New Data Suggest That Women Have a More Significant Injury Risk in Car Accidents
According to a new study reported by Consumer Reports, women are more likely than men to be seriously injured in motor vehicle accidents.
The Insurance Institute for Highway Safety (IIHS) study states that men typically choose to drive heavier motor vehicles than women, thus causing less trauma. The Insurance Institute for Highway Safety's study suggests that men and women will greatly benefit from buying a vehicle that performs well in crash tests. Moreover, purchasing a motor vehicle that has automatic emergency braking (AEB) technology can help drivers avoid front-to-rear accidents. Front-to-rear accidents cause the most injuries to women than other types of accidents.
A recent National Highway Traffic Safety Administration (NHTSA) study showed that a front passenger or female driver who is wearing their seat belt has a 17% greater chance of being killed in a severe accident than men. A University of Virginia study proved that female passengers had a 73% greater chance of dying in a front collision than male occupants.
Companies like Consumer Reports and traffic safety advocates have drawn attention to this difference, and federal lawmakers have asked the NHTSA to address the problem. Automakers are being urged to design motor vehicles that are more crashworthy than the current standard. Safety standards are tested using crash test dummies that weigh 171 pounds.
The Insurance Institute for Highway Safety analyzed crash data and discovered that the types of motor vehicles purchased by women could heighten their risk of serious injury during a crash. IIHS' vice president of vehicle research, Jessica Jermakian, reported that women typically buy smaller, lighter cars that offer less protection during side-impact and front-into-rear accidents. According to IIHS research, the driver who hits another has a lower risk of injury than the motorist of the struck vehicle.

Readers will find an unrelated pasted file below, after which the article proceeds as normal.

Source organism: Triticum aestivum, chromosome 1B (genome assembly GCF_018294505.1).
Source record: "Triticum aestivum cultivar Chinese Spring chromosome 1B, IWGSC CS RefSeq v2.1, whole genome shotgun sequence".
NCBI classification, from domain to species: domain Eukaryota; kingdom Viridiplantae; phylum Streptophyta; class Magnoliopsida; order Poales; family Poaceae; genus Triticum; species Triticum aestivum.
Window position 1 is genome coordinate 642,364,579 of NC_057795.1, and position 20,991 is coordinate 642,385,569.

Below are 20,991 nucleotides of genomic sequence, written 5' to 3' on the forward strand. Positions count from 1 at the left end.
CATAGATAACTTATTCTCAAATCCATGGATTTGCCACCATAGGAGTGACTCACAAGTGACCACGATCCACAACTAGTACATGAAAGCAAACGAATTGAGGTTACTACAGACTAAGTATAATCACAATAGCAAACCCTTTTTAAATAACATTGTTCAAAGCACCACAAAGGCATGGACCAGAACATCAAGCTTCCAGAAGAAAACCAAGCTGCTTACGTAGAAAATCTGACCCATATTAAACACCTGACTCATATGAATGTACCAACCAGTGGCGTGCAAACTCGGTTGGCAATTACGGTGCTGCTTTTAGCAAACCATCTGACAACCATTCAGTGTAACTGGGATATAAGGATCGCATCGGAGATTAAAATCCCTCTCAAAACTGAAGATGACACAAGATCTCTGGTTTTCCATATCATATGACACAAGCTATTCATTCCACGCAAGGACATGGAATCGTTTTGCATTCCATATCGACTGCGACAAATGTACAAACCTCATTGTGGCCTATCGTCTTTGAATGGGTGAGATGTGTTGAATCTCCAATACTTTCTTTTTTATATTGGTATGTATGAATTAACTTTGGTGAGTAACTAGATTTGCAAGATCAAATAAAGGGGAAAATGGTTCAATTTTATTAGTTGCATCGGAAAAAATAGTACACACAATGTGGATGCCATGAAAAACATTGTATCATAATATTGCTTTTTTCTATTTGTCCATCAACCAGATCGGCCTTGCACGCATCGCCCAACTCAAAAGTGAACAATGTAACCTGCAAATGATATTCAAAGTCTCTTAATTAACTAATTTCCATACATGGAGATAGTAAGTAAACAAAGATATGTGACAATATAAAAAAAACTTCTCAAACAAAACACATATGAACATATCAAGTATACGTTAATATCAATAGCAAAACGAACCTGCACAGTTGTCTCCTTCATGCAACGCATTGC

A different study conducted by the Highway Loss Data Institute (HLDI)—discovered that motor vehicles that have been equipped with a lane-departure warning (LDW), AEB, and forward collision warning (FCW), reduce injury insurance claims by 16%.
It is recommended that the NHTSA update its obsolete new car assessment program (NCAP). Emily Thomas, Ph.D., a Consumer Reports automotive safety engineer, states that consumer information programs like IIHS's crash tests and the NHTSA's NCAP have helped us create the safety benefits we are witnessing right now."
Did you or a member of your family sustain an injury in an accident?
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